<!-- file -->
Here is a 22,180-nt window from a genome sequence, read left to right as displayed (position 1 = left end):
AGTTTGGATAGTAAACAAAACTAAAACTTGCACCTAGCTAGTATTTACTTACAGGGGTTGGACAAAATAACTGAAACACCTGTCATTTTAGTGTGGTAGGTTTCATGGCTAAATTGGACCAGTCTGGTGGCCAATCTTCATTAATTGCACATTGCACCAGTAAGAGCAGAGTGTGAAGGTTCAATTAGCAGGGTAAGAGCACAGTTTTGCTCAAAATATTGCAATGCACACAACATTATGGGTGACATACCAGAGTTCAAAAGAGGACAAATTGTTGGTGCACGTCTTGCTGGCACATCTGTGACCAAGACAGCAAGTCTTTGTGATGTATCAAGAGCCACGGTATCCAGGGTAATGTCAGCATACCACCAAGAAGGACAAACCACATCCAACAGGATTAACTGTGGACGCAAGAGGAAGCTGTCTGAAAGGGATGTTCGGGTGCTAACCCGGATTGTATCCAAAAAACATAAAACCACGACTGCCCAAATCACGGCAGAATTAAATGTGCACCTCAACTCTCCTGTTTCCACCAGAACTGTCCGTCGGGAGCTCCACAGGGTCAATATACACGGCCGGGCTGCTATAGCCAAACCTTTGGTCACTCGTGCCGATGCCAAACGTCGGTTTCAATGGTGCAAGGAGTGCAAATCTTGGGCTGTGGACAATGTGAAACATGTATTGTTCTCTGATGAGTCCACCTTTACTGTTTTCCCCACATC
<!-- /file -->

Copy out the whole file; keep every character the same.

Here is a 22,180-nt window from a genome sequence, read left to right as displayed (position 1 = left end):
AGTTTGGATAGTAAACAAAACTAAAACTTGCACCTAGCTAGTATTTACTTACAGGGGTTGGACAAAATAACTGAAACACCTGTCATTTTAGTGTGGTAGGTTTCATGGCTAAATTGGACCAGTCTGGTGGCCAATCTTCATTAATTGCACATTGCACCAGTAAGAGCAGAGTGTGAAGGTTCAATTAGCAGGGTAAGAGCACAGTTTTGCTCAAAATATTGCAATGCACACAACATTATGGGTGACATACCAGAGTTCAAAAGAGGACAAATTGTTGGTGCACGTCTTGCTGGCACATCTGTGACCAAGACAGCAAGTCTTTGTGATGTATCAAGAGCCACGGTATCCAGGGTAATGTCAGCATACCACCAAGAAGGACAAACCACATCCAACAGGATTAACTGTGGACGCAAGAGGAAGCTGTCTGAAAGGGATGTTCGGGTGCTAACCCGGATTGTATCCAAAAAACATAAAACCACGACTGCCCAAATCACGGCAGAATTAAATGTGCACCTCAACTCTCCTGTTTCCACCAGAACTGTCCGTCGGGAGCTCCACAGGGTCAATATACACGGCCGGGCTGCTATAGCCAAACCTTTGGTCACTCGTGCCGATGCCAAACGTCGGTTTCAATGGTGCAAGGAGTGCAAATCTTGGGCTGTGGACAATGTGAAACATGTATTGTTCTCTGATGAGTCCACCTTTACTGTTTTCCCCACATC